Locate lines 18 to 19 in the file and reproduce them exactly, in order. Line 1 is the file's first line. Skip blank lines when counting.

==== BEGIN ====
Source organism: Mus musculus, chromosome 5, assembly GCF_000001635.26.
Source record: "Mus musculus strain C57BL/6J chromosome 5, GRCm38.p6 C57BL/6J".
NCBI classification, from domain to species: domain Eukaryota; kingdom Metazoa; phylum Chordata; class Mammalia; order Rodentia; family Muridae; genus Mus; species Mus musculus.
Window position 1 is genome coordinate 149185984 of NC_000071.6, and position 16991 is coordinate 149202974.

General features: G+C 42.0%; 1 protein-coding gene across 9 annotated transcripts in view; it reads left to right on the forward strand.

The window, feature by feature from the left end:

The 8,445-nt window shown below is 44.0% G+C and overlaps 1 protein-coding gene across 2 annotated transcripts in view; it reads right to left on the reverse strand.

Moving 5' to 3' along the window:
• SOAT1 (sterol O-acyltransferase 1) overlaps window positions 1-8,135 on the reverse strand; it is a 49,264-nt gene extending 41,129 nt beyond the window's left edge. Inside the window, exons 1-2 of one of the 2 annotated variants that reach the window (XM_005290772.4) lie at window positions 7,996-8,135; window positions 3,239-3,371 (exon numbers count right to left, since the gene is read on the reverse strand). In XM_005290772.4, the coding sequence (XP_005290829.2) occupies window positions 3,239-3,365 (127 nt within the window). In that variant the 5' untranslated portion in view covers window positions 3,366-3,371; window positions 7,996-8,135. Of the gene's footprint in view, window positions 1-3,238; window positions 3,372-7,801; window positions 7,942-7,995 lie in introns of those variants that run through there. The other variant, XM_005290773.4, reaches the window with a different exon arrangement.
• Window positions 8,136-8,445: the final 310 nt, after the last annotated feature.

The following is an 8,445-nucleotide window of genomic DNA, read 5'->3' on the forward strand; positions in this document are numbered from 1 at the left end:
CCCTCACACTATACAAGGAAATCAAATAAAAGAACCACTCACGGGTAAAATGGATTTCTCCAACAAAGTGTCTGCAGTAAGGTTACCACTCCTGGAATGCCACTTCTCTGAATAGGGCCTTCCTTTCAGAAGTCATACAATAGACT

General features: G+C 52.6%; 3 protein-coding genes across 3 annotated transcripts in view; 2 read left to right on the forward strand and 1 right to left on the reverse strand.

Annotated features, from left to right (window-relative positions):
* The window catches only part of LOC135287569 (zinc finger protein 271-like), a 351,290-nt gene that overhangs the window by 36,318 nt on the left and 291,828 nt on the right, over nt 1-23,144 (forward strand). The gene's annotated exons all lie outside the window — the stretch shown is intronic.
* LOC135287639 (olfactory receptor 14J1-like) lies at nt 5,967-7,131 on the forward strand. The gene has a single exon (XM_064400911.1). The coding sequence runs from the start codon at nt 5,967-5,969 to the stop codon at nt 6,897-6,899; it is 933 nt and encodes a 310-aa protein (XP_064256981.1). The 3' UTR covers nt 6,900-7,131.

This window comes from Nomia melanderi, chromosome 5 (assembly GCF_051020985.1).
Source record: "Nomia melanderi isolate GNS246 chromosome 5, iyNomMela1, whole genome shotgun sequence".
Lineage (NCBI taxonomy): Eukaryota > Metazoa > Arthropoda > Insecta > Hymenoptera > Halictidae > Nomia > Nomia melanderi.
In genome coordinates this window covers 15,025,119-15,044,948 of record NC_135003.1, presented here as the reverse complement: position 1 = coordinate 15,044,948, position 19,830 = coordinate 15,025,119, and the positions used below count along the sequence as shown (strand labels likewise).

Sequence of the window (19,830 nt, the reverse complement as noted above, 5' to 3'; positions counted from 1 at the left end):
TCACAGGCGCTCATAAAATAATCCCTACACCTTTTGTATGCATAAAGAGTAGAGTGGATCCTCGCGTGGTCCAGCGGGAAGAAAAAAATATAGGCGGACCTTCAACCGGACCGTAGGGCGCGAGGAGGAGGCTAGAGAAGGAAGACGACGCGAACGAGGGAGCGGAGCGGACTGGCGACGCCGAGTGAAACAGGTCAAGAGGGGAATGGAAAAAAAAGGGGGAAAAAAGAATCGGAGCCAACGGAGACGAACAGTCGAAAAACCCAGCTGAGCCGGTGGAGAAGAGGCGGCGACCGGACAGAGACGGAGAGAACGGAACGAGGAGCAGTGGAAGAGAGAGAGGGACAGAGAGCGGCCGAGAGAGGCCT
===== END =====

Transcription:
Source record: "Nomia melanderi isolate GNS246 chromosome 5, iyNomMela1, whole genome shotgun sequence".
Lineage (NCBI taxonomy): Eukaryota > Metazoa > Arthropoda > Insecta > Hymenoptera > Halictidae > Nomia > Nomia melanderi.